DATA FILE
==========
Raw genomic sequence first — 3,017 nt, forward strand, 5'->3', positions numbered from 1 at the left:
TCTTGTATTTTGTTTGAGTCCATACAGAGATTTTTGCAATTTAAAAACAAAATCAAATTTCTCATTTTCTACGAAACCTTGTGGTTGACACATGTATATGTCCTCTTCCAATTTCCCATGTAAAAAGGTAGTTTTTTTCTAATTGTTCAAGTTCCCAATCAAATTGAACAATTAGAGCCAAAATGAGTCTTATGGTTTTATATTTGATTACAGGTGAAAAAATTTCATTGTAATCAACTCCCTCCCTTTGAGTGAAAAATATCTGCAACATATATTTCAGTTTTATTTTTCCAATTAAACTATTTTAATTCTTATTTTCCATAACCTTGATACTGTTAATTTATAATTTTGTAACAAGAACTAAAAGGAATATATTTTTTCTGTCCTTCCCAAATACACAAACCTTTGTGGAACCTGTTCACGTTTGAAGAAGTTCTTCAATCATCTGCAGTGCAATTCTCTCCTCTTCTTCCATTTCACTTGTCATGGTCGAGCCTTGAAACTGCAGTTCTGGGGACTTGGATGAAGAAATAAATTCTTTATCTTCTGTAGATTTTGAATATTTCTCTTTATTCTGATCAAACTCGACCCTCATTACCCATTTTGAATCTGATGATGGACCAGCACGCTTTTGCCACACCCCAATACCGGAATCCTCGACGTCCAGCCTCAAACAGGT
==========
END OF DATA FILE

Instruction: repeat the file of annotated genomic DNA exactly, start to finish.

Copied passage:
Raw genomic sequence first — 3,017 nt, forward strand, 5'->3', positions numbered from 1 at the left:
TCTTGTATTTTGTTTGAGTCCATACAGAGATTTTTGCAATTTAAAAACAAAATCAAATTTCTCATTTTCTACGAAACCTTGTGGTTGACACATGTATATGTCCTCTTCCAATTTCCCATGTAAAAAGGTAGTTTTTTTCTAATTGTTCAAGTTCCCAATCAAATTGAACAATTAGAGCCAAAATGAGTCTTATGGTTTTATATTTGATTACAGGTGAAAAAATTTCATTGTAATCAACTCCCTCCCTTTGAGTGAAAAATATCTGCAACATATATTTCAGTTTTATTTTTCCAATTAAACTATTTTAATTCTTATTTTCCATAACCTTGATACTGTTAATTTATAATTTTGTAACAAGAACTAAAAGGAATATATTTTTTCTGTCCTTCCCAAATACACAAACCTTTGTGGAACCTGTTCACGTTTGAAGAAGTTCTTCAATCATCTGCAGTGCAATTCTCTCCTCTTCTTCCATTTCACTTGTCATGGTCGAGCCTTGAAACTGCAGTTCTGGGGACTTGGATGAAGAAATAAATTCTTTATCTTCTGTAGATTTTGAATATTTCTCTTTATTCTGATCAAACTCGACCCTCATTACCCATTTTGAATCTGATGATGGACCAGCACGCTTTTGCCACACCCCAATACCGGAATCCTCGACGTCCAGCCTCAAACAGGT